Norwich chief: Lambs to the slaughter

David Cuffley Chief executive Neil Doncaster today claimed that Norwich City's players would have been “lambs to the slaughter” had they been sent out to face Barnsley tomorrow with Glenn Roeder still in charge.

David Cuffley

Chief executive Neil Doncaster today claimed that Norwich City's players would have been “lambs to the slaughter” had they been sent out to face Barnsley tomorrow with Glenn Roeder still in charge.

His comments followed last night's startling revelation that the Canaries planned to bring Northern Ireland manager Nigel Worthington back to Carrow Road, more than two years after sacking him with a �600,000 pay-off.

A statement from the Irish FA confirmed that they had rejected an approach from City to talk to 47-year-old Worthington, the man who took the club into the Premiership and out again during nearly six years in charge.

Doncaster insisted today there had been only informal discussions, but no approaches for managers.

He said: “I can categorically confirm we have made no formal offer or approach to anyone at this stage.

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“We have spoken to a huge number of different teams and individuals, but at this stage it is about finding out what the possible options are and whether individuals might be available on a caretaker or permanent basis.

“It is about finding out all options so we can put them before the board and they can make a decision.

“At this stage we have not ruled out anyone. We have to put all the options in front of the board and any manager who has had success in the Championship has to be among the candidates.

“But to suggest any one individual has been identified would be erroneous.”

After more than 24 hours' silence from Carrow Road following Roeder's dismissal on Wednesday, Doncaster revealed last night that they had not ruled out an interim appointment - though it was not clear whether City wanted Worthington on that kind of short-term basis, as initially reported yesterday, or in a permanent role.

On the decision to axe Roeder, Doncaster drew parallels with the end of Worthington's period in charge, when a defeat at Plymouth was followed by the 4-1 capitulation at home to Burnley, a match which brought down the curtain on the manager's reign.

He said: “Our view was the performance at Charlton showed the situation had become untenable. It would have been wrong to send the team and the management out on Saturday - it would have been a bit like lambs to the slaughter. We did not see any signs that there would have been an improvement on Saturday.”

As for Worthington, his current employers, the Irish FA, issued a public “hands off” warning with last night's statement.

It read: “On Thursday evening the Irish FA turned down a request from Norwich City FC to speak to the Northern Ireland manager with regards to their vacant managerial position.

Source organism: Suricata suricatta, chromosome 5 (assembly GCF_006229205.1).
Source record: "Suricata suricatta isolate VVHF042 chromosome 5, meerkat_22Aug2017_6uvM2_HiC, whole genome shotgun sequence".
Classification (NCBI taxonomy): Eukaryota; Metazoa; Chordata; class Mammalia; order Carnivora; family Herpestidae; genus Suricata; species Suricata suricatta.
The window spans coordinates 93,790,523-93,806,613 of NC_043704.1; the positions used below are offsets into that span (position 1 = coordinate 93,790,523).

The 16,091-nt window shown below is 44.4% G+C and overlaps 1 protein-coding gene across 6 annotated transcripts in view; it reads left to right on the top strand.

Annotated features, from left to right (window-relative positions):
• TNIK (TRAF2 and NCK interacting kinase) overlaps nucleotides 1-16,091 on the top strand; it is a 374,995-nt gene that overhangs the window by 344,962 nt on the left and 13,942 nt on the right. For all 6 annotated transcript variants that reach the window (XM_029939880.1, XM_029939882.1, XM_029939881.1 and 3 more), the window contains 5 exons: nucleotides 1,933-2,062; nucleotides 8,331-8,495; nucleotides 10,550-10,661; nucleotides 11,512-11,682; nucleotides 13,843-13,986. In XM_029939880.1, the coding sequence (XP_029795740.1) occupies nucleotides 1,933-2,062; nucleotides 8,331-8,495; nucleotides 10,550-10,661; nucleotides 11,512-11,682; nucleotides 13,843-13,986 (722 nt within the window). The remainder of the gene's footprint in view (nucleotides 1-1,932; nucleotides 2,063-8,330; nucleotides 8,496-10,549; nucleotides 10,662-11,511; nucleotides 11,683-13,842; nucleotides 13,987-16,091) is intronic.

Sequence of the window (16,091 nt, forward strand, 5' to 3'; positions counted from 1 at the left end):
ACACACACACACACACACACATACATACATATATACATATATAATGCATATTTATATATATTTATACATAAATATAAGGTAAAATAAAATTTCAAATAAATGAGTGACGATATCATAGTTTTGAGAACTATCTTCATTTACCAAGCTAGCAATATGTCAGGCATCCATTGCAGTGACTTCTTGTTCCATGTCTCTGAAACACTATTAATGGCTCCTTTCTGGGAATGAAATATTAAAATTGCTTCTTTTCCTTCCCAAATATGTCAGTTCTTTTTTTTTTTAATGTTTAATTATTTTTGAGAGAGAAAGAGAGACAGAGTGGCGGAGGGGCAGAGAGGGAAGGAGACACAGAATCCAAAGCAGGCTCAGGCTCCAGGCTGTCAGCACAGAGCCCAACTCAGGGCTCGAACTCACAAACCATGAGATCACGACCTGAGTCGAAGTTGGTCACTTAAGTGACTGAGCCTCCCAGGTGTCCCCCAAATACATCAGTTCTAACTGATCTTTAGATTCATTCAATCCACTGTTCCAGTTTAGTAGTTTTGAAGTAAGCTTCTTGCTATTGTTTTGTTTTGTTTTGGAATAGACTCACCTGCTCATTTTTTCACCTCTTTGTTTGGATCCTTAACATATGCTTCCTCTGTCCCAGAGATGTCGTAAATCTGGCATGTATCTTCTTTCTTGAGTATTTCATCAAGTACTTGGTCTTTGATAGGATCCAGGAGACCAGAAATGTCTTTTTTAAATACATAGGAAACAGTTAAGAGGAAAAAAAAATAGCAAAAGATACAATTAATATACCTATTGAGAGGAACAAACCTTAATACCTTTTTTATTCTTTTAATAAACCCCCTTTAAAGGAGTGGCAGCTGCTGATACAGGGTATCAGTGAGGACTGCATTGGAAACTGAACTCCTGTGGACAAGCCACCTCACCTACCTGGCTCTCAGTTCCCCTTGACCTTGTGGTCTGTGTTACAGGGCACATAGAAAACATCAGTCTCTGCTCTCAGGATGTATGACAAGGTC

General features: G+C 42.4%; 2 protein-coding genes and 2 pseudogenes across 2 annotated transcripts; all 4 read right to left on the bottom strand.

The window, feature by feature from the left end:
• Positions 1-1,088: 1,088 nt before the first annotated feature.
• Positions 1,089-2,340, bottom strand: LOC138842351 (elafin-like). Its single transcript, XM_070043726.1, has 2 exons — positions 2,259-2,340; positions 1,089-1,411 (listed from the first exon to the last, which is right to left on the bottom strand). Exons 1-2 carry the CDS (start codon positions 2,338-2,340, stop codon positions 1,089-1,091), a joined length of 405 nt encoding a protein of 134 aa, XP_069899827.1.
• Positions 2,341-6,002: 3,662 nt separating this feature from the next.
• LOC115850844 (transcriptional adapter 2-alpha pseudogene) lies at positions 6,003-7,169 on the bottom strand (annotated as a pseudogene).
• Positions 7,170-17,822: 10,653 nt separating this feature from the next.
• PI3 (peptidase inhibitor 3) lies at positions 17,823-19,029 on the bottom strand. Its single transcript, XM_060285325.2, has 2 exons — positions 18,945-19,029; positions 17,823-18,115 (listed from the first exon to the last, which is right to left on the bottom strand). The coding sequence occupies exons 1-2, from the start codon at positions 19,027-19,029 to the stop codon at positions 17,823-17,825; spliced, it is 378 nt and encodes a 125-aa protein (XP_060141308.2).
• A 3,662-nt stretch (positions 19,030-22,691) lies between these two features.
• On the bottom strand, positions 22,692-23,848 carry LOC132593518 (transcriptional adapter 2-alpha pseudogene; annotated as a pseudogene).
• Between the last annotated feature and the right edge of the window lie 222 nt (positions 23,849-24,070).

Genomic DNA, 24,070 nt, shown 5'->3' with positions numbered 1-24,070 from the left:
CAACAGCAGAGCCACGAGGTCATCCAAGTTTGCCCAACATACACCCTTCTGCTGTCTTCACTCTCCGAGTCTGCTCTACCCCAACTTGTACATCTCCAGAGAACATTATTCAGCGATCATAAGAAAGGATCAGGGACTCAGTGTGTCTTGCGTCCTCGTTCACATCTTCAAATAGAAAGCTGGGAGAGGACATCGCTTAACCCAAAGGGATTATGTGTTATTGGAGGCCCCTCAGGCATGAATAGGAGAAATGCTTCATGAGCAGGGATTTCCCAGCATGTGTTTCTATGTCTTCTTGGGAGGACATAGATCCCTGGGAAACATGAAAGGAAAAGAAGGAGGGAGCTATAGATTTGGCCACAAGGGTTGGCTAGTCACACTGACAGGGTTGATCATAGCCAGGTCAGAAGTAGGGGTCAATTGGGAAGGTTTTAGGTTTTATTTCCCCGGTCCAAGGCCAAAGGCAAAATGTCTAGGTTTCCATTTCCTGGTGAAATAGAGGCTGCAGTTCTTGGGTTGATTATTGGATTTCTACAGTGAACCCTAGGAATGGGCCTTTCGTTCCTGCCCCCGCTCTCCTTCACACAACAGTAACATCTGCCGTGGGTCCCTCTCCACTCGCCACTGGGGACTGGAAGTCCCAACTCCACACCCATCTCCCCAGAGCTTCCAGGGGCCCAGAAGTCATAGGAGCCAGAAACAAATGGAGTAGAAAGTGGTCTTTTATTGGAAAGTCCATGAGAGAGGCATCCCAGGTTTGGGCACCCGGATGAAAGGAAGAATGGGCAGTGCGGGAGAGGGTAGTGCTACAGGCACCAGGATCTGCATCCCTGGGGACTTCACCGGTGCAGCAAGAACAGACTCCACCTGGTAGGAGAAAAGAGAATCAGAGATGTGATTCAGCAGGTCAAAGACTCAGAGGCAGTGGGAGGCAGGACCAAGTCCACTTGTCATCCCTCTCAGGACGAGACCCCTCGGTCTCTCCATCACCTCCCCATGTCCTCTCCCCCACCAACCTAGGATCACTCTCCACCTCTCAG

“Nigel is currently making preparations for the upcoming World Cup qualifiers and is fully focused and committed to his job as the Northern Ireland international manager.”

Worthington, who had one previous short-term role when he guided Leicester to Championship safety in the final five matches of the 2006-07 season as caretaker boss, appeared to rule out a return to Norwich after pledging his immediate future to helping plot Northern Ireland's World Cup campaign.

“I am happy to focus on a job I am enjoying,” he said. “I spoke to the president about the situation and we are both happy that it was in the best interests of the association and myself that any offer from Norwich be rejected.

“I had a successful time at Norwich although the last six months were a bit hairy when tough times hit.

“I still live in North Norfolk but I have done the Norwich job and have now moved on and am really enjoying my role with Northern Ireland.”

Earlier in the day, Irish FA president Raymond Kennedy said: “We don't want another situation where a manager leaves mid-campaign which happened last time (with Lawrie Sanchez) and had a detrimental impact on our chances. Unlike then, though, there is a compensation clause in Nigel's contract which would help us.”

Kennedy admitted, though, that there is a get-out clause for Worthington. His contract with Northern Ireland is up at the end of the year. The package negotiated with the IFA for that deal was understood to be worth about �450,000 per year.

Kennedy added: “I think Nigel has done fairly well as our manager and has taken great interest in the overall structure of football in Northern Ireland which should help us in the future. We have been unfortunate with our World Cup results so far, but we are not out of the reckoning.”

Northern Ireland's next qualifier is next month away to San Marino.